Eating disorders (EDs) are damaging mental and metabolic illnesses that predominantly affect women. While the early origins of these disorders remain largely unknown, recent evidence suggests that epigenetic mechanisms may be involved in initiating and maintaining EDs. While epigenetic mechanisms are known to modulate behavior and health at various stages during the life cycle, it is in the womb where these processes begin to shape the exposed offspring, with a potentially adverse impact on later physical health, emotional adjustment, and stress reactivity. This maladaptation is particularly frequent in response to intrauterine stress, with the general consensus that early life stress can dramatically increase the probability of developing an ED later in life.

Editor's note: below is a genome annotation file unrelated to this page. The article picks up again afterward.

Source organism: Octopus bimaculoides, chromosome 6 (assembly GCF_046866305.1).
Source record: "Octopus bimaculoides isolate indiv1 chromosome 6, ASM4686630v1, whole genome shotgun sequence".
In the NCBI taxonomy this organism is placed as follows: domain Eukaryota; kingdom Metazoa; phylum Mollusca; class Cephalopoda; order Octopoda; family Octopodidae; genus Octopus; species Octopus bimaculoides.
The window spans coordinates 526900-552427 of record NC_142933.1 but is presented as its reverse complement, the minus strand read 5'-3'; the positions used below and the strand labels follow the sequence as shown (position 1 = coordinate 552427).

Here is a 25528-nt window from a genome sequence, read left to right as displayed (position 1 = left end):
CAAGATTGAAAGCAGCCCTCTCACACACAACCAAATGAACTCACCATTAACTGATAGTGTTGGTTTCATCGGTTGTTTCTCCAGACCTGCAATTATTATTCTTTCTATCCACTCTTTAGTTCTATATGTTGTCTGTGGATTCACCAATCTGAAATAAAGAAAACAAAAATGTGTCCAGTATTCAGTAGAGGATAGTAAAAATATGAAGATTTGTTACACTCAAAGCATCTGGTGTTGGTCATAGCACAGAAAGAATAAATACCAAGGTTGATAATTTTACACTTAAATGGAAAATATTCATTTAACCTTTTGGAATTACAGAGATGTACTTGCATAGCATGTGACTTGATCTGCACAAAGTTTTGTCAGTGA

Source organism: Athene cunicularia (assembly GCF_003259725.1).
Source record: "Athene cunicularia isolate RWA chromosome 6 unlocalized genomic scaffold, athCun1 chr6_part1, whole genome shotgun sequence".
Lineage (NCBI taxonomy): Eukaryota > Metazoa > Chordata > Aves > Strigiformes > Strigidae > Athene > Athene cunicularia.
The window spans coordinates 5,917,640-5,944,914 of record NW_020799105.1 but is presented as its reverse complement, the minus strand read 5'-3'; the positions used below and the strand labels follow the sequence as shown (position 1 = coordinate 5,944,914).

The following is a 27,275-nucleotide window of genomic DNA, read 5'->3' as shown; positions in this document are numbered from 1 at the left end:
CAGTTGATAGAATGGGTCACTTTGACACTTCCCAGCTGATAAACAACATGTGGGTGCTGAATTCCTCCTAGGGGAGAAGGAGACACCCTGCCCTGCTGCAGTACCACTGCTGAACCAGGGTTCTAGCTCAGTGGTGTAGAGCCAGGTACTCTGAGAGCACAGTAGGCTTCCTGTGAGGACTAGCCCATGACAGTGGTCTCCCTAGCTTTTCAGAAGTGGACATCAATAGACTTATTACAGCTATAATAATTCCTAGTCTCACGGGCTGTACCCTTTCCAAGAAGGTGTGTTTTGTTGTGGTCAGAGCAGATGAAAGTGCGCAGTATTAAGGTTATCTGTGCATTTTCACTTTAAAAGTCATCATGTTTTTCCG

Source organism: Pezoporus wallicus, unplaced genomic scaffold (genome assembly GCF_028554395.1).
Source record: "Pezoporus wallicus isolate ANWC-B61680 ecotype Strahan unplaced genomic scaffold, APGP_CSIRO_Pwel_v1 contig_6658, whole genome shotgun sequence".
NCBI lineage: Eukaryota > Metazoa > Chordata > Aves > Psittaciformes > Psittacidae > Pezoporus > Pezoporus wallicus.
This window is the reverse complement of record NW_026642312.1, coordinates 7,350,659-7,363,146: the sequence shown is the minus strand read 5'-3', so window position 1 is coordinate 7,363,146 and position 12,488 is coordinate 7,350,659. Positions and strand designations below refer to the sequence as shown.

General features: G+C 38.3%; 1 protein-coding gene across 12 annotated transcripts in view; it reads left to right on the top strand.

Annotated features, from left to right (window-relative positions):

Schroeder et al. explored the effects of chronic variable stress during the whole period of gestation on basal metabolism, response to food restriction, and susceptibility to develop activity based-anorexia, binge eating, and metabolic syndrome in male and female offspring. They report that chronic prenatal stress induces sexually dimorphic effects on placental function, affecting fetal hypothalamic programming and subsequent basal metabolism as well as the response to a variety of different metabolic challenges.Full Text